Hong Kong’s ‘fishball revolution’ is a load of bull, but there’s no denying the dangers of marginalising angry young people
Yonden Lhatoo rejects any justification for the Mong Kok riot but argues that it’s become more necessary than ever to tackle the root causes of youth anger
Let’s get a couple of things straight: Mong Kok is not Tahrir Square and the “fishball revolution” is no Arab spring or anything of that sort.
This is Hong Kong. You can make all the clever-sounding, pseudo-revolutionary analogies you like and romanticise your developmentally disabled distortion of reality, but what happened in the heart of Kowloon’s retail hub on Monday night was a shocking disgrace.
It began with a poorly timed government crackdown on illegal – but harmless – hawkers trying to make an extra buck at the start of the Lunar New Year holiday selling fishballs and other snacks. A bunch of youngsters spontaneously took up the hawkers’ cause as self-appointed guardians of public justice at the scene.
Social media-savvy crowds responding to rallying calls online soon outnumbered frontline police officers, and what followed next was a riot featuring mob violence on a scale this city has not witnessed even during the worst of the Occupy Central clashes in 2014.
I’ve never seen anything like it in all my years reporting Hong Kong’s ups and downs. Hundreds of rioters started fires in the streets and fought pitched battles with police using bamboo spears, glass bottles and bricks ripped up from pavements.
I was particularly stunned by video footage showing a handful of traffic policemen under vicious attack by a large mob. This was the incident in which one of the officers, with a colleague lying senseless at his feet, pulled out his weapon and fired two shots in the air. It’s almost surreal that some people in this city are now debating whether he should have fired live rounds into the air as someone could have been injured when the bullets came down. Really?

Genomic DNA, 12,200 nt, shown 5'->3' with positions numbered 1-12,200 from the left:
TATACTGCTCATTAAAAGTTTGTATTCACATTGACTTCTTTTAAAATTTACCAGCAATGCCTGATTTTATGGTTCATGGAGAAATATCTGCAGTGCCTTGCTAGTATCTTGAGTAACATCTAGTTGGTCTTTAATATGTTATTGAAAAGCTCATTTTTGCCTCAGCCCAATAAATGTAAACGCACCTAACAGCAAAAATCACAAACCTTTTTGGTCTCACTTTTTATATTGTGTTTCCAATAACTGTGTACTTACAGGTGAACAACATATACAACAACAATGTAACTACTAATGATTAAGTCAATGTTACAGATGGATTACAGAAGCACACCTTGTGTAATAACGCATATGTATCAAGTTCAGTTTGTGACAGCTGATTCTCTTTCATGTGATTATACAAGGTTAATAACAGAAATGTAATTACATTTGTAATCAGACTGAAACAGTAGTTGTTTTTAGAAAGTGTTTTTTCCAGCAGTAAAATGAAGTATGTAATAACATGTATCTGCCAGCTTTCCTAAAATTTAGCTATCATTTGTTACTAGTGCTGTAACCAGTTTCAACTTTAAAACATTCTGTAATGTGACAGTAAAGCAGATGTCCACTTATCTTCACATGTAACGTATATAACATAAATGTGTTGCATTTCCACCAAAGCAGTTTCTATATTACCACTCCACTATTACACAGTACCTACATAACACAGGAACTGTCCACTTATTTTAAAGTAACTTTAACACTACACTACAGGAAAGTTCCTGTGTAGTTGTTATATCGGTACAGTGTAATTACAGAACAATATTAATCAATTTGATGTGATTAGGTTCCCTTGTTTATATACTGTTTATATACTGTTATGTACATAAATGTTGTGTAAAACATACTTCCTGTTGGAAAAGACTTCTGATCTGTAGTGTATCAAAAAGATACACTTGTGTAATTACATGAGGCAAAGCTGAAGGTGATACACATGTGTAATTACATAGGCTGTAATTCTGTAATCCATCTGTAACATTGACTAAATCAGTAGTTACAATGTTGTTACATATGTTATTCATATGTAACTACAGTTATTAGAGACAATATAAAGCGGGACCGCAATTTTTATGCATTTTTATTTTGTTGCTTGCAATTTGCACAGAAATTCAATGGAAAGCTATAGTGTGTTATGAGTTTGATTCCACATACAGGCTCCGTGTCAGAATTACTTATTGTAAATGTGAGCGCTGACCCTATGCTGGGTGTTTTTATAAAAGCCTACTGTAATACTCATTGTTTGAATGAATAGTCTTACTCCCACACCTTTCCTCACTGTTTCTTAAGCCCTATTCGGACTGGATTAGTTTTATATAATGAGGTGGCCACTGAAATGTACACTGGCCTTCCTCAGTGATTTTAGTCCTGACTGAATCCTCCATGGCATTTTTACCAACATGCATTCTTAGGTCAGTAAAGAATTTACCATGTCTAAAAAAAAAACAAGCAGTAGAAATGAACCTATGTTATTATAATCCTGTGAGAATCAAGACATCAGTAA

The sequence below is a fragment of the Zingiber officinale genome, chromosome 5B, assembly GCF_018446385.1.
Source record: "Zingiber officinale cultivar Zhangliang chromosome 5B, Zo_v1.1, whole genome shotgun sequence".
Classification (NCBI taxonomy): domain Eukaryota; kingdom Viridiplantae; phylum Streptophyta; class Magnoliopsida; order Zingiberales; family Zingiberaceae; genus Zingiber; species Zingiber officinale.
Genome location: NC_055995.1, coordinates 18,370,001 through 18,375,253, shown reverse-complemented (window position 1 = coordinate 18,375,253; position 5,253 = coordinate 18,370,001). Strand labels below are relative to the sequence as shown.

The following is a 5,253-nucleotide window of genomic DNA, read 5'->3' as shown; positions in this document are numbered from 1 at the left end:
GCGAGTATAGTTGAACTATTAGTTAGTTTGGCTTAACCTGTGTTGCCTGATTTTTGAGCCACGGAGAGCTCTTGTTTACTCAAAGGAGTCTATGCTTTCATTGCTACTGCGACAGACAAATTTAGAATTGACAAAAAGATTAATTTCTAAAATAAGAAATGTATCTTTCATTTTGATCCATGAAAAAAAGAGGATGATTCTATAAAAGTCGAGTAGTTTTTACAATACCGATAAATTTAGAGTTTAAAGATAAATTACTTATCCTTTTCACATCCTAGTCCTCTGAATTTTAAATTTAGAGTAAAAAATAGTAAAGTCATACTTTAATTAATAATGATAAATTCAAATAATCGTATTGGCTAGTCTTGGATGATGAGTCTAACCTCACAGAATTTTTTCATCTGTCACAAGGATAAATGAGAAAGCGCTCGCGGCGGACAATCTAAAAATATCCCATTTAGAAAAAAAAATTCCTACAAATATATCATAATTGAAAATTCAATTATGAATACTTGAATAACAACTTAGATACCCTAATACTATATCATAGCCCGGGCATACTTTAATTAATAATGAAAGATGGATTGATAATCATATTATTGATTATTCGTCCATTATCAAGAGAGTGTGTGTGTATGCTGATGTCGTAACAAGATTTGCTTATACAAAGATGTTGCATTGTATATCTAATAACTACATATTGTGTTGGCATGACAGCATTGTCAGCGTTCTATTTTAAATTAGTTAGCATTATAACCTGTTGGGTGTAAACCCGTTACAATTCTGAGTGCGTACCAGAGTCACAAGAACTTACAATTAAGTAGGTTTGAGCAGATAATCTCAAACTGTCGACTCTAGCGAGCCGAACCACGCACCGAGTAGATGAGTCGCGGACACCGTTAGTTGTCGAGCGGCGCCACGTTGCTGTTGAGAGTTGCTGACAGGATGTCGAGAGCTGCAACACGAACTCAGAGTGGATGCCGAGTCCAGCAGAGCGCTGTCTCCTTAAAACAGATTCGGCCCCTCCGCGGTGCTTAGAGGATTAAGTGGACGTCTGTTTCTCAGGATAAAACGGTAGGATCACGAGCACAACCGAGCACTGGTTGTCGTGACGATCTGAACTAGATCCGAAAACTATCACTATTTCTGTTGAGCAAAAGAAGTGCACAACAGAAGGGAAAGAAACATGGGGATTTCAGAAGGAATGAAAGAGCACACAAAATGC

If he failed to stick to protocol, let me commend him anyway for not killing someone by firing into an out-of-control crowd intent on doing him harm. That’s exactly what would have happened in New York, or London, or any other more “democratically developed” city. Someone would be dead.
I hope those who perpetrated, or participated in, that orgy of anarchy on Monday night are prosecuted to the fullest extent of the law, go to jail, and realise what it means to have a criminal record after they get out. Some people will just have to learn the hard way.
Investigators should have a field day with evidence in the vast amount of video footage taken by local TV stations or posted online by citizen journalists.
Having said all that, can we not go overboard with the wider witch-hunt for culprits, please? Yes, it makes sense to crack down on some fringe groups that have been openly advocating violence, but let’s not forget we’re talking about a minority in a city of 7.3 million.
If scores of those arrested are aged below 30 and dozens of them are students, let’s use that troubling factoid to ask what is driving so many of our youth to such ferocious hatred of police and authority. It’s something that has been flagged to our leaders many times, and with increasing intensity over the last couple of years, but their siege mentality is not helping.
As clichéd as it sounds, the root causes lie in Hong Kong’s acute lack of affordable housing and atrocious wealth gap. It’s so obvious that’s why there are so many angry people out there, whether the flashpoint is fishballs or football.
By the way, among all the unreal images I’ve seen from Monday night, I can’t get over one showing a man lying on his belly with a policeman’s foot on his back to subdue him. Even in that uncomfortable position, in the middle of a riot, this “victim of police brutality” was using his smartphone. Go figure.
Yonden Lhatoo is a senior editor at the Post